by Larry Peterson
When I was growing up in the Bronx we lived on the third floor in a five story walk-up on Sherman Ave. There were eight of us in a four room apartment. In the apartment below lived Leo and Sophie Rabinowitz. Quite often, in the middle of the night, blood-curdling screams filled the back alley and our apartment and the hallways outside. The screams were coming from the Rabinowitz’s. It was Sophie. She was having recurring nightmares. But Leo was the landlord and no one dared complain about the eery howls that constantly reached the ears of so many. There was one man, however, who could not leave this alone. That man was my father.
I remember that Friday night long ago very well. The screaming started about midnight. It was September and the windows were still open because it was hot and the screaming seemed exceptionally chilling. Dad got up and my brother whispered from his bed, “I think he’s going down there.” We got up and followed him and, without hesitating, Dad walked up to Leo’s apartment door and began banging on it with his fist. We watched from the stairs as the door slowly opened. Leo poked his head out and just like that my father was embracing this little Jewish man who had buried his head in Dad’s chest crying unashamedly. My brother and I, crouched down and peeking from the landing above, were stunned. Then Dad disappeared into that apartment with Leo Rabinowitz and did not leave for several hours. Sophie was having nightmares all right, recurring nightmares of her two boys, ages 12 and 9, being clubbed to death by the Nazis as they made her and Leo watch. Try as I may, I cannot imagine what those moments in their lives were like. They were loving parents and were helpless, unable to save their very own children as godless people clubbed them to death. The Nazis tortured the parents further by allowing them to live.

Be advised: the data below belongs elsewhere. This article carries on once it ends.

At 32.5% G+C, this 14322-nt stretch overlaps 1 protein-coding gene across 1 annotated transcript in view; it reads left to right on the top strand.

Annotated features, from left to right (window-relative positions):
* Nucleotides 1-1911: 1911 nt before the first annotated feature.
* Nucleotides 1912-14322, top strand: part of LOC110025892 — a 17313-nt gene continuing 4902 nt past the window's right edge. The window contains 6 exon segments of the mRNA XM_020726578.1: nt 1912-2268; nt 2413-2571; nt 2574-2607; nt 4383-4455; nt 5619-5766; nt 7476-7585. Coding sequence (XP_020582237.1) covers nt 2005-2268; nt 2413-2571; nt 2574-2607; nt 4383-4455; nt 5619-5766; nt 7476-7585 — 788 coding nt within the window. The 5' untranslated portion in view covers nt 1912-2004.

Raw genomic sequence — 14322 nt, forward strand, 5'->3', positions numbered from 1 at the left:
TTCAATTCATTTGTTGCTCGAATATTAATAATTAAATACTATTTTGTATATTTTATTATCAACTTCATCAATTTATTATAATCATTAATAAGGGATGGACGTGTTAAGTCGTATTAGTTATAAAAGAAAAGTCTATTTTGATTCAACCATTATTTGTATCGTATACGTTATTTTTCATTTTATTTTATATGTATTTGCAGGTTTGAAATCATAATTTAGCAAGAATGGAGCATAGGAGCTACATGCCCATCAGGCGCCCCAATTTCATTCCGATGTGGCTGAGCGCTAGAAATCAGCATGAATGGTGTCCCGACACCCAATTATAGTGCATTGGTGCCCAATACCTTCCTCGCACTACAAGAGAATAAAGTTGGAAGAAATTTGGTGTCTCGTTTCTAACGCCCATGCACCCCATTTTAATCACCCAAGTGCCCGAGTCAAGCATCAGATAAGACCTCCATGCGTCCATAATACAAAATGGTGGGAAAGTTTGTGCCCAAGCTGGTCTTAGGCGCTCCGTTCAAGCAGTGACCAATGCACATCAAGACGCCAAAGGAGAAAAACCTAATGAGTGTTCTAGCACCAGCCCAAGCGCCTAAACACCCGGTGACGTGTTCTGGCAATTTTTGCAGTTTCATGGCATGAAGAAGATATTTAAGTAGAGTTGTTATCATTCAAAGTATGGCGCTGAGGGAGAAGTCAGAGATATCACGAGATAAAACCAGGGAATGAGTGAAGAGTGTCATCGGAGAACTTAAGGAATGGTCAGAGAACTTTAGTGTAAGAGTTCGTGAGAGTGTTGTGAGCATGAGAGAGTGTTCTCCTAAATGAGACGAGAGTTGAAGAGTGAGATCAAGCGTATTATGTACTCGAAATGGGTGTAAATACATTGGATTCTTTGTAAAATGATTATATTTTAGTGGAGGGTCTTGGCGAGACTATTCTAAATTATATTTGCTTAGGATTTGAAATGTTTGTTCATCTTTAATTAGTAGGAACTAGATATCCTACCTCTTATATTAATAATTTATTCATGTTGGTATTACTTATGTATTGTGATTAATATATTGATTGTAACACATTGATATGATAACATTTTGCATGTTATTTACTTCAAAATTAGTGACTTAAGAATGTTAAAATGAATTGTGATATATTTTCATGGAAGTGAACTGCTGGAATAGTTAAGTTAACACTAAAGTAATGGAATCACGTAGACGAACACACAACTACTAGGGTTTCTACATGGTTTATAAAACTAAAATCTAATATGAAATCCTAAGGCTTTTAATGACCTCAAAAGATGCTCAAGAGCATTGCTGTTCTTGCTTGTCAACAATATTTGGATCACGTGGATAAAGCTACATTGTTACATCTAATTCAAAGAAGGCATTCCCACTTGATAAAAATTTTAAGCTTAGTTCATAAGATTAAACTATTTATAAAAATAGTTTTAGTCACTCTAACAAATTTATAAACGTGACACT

My father has been dead for many years but he is still teaching me about being Catholic today. How? The gospel reading for All Saints Day is from Matthew 5:1-12. The Beatitudes. When the priest read #7, “Blessed are the peacemakers, for they will be called children of God.”, I remembered that Friday night long ago. I remember how a Catholic man reached out to his Jewish neighbor and how they became friends. I also remember that because of that friendship Leo and Sophie Rabinowitz became friends with the other folks in the building. My father was the ‘peacemaker’ who initiated the peacemaking process. He did ‘GOOD’.
We Catholics have just celebrated All Saints Day and All Souls Day. During the reading of the Roman Canon at Mass, (First Eucharistic Prayer) the following words are read prior to the words of consecration: “In communion with those whose memory we venerate, especially the glorious ever-Virgin Mary, Mother of our God and Lord, Jesus Christ, and blessed Joseph, her Spouse, —–and all your saints.” Were not all of them Jewish? Yeah..I think they were. There is no denying this fact. They are all canonized saints and their Judaism was always part of who they were.
Finally, let me mention our Holy Father, Pope Francis. The Pope is very good friends with one of the primary Jewish leaders in Argentina, Rabbi Abraham Skorka. In October of 2012, he presented to Rabbi Skorka an honorary doctorate degree from the Pontifical Catholic University of Argentina. It was the first time such an honor had been bestowed on any Jewish man in all of Latin America. Upon presenting the award to Rabbi Skorka, the Pope (then Jorge Cardinal Bergoglio) said, “You cannot imagine how long I have waited for this moment.”